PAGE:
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Old 01-06-2013, 10:07 PM   #11 (permalink)
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Originally Posted by Sylie View Post
It is good that you are a protective mommy, but honestly, I think it would be better if you tempered your instinct with intelligence. I happen to love birds. I love owls. I know the different species of owls, and I know that only great-horned owls are a threat. There are so many species of absolutely adorable small owls that pose zero threat. Driving them off with a hose in the middle of the day, when they are ill equipped to move was actually very cruel. I know that many people just kill or threaten animals who pose no threat out of fear and ignorance, but I don't applaud such behavior. Human beings excuse terrible behavior towards dogs, saying that they are just animals to be used as humans see fit. We who love dogs condemn that behavior. Yet, we fail to recognize that all animals are special creatures. Owls are magnificent creatures, beautiful creatures with a place in nature. Why would you feel threatened by a small owl....NO it will not attract great horned owls, more likely it would keep them away.

Since you live in a state that has a special wealth of avian life, I humbly suggest that you get a book and learn what wonderful creatures are in your own back yard.
Sylie, I respect and understand your stance, but likewise I have my own opinion on birds of prey. Personally I would NEVER kill a bird, or any animal, if I could avoid it at all cost, and felt that spraying the owl with water was the most ethical manner in which I could get it out of my yard without performing undue harm. I have witnessed an owl attempt to pick up my best friends yorkie (thank goodness we were both outside), and also have another friend who's daughter's yorkie mix was picked up and dropped by an owl, and died 3 hours later; in both of these instances, these were not horned owls. Well I should say that the first was not for sure because I was there to see it, but the second instance I did not see it myself so have to go from word of mouth :/ It is because of these close to home experiences that I was quick to act the way I did. If I am being honest, I would do it again because I will not take the risk...I truly do not intend to be cruel but rather protective in the best way I know how. I'm sincerely sorry if I offended you though, truly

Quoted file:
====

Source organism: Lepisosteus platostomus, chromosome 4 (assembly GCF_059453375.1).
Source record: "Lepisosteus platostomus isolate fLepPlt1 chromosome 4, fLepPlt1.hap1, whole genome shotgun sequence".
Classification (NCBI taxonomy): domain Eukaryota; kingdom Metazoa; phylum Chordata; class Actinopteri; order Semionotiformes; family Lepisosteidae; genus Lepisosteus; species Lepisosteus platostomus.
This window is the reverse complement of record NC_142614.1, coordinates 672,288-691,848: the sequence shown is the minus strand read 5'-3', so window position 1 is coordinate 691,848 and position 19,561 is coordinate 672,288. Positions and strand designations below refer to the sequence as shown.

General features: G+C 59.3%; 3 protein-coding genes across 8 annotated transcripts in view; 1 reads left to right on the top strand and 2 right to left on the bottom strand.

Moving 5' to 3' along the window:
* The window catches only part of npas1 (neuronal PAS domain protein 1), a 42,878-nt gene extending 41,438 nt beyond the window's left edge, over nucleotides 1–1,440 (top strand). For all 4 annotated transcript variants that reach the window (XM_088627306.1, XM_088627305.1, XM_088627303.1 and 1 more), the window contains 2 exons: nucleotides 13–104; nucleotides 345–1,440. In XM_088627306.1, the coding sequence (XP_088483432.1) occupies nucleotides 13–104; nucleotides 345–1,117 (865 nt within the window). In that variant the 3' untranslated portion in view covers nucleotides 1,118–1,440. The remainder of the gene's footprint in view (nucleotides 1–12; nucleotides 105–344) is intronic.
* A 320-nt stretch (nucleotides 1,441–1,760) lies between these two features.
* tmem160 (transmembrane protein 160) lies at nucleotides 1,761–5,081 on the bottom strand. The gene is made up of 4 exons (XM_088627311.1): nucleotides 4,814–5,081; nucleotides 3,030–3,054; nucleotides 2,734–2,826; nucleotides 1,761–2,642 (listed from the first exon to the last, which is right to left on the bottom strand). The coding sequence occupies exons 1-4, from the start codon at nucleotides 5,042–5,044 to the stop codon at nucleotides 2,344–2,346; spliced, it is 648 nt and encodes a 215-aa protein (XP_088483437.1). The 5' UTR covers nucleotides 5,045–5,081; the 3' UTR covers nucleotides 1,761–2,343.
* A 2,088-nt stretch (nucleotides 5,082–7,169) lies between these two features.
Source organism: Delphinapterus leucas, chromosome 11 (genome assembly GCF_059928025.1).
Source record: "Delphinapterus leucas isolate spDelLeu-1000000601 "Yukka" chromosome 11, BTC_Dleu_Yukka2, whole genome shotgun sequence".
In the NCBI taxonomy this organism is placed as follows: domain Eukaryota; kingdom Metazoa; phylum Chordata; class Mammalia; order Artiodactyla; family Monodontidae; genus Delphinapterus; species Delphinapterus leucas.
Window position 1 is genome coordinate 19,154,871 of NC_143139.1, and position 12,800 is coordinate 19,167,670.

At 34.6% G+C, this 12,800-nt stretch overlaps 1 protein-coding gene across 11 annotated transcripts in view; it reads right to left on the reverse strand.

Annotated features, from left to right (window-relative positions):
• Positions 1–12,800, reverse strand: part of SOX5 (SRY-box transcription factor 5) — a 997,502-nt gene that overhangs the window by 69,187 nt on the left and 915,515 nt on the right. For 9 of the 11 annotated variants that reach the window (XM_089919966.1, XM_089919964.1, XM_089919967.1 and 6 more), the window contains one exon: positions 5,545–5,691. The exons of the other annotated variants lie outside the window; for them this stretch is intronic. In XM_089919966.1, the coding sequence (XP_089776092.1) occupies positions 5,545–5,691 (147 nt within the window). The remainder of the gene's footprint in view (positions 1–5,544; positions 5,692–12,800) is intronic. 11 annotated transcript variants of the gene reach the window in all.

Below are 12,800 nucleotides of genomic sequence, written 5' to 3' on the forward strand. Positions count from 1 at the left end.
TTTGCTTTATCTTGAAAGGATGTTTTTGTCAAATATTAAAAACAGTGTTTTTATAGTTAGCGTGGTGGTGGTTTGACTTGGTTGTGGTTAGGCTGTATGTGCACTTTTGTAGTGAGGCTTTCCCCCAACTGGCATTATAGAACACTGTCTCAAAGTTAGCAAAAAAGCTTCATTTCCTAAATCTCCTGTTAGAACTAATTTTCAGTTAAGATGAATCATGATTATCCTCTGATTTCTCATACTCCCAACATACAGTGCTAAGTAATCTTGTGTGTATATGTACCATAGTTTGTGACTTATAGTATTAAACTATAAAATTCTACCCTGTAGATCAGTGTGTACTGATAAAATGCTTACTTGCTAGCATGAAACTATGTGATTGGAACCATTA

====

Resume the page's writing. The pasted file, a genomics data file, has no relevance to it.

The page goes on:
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Old 01-06-2013, 10:31 PM   #12 (permalink)
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Sylie, I respect and understand your stance, but likewise I have my own opinion on birds of prey. Personally I would NEVER kill a bird, or any animal, if I could avoid it at all cost, and felt that spraying the owl with water was the most ethical manner in which I could get it out of my yard without performing undue harm. I have witnessed an owl attempt to pick up my best friends yorkie (thank goodness we were both outside), and also have another friend who's daughter's yorkie mix was picked up and dropped by an owl, and died 3 hours later; in both of these instances, these were not horned owls. Well I should say that the first was not for sure because I was there to see it, but the second instance I did not see it myself so have to go from word of mouth :/ It is because of these close to home experiences that I was quick to act the way I did. If I am being honest, I would do it again because I will not take the risk...I truly do not intend to be cruel but rather protective in the best way I know how. I'm sincerely sorry if I offended you though, truly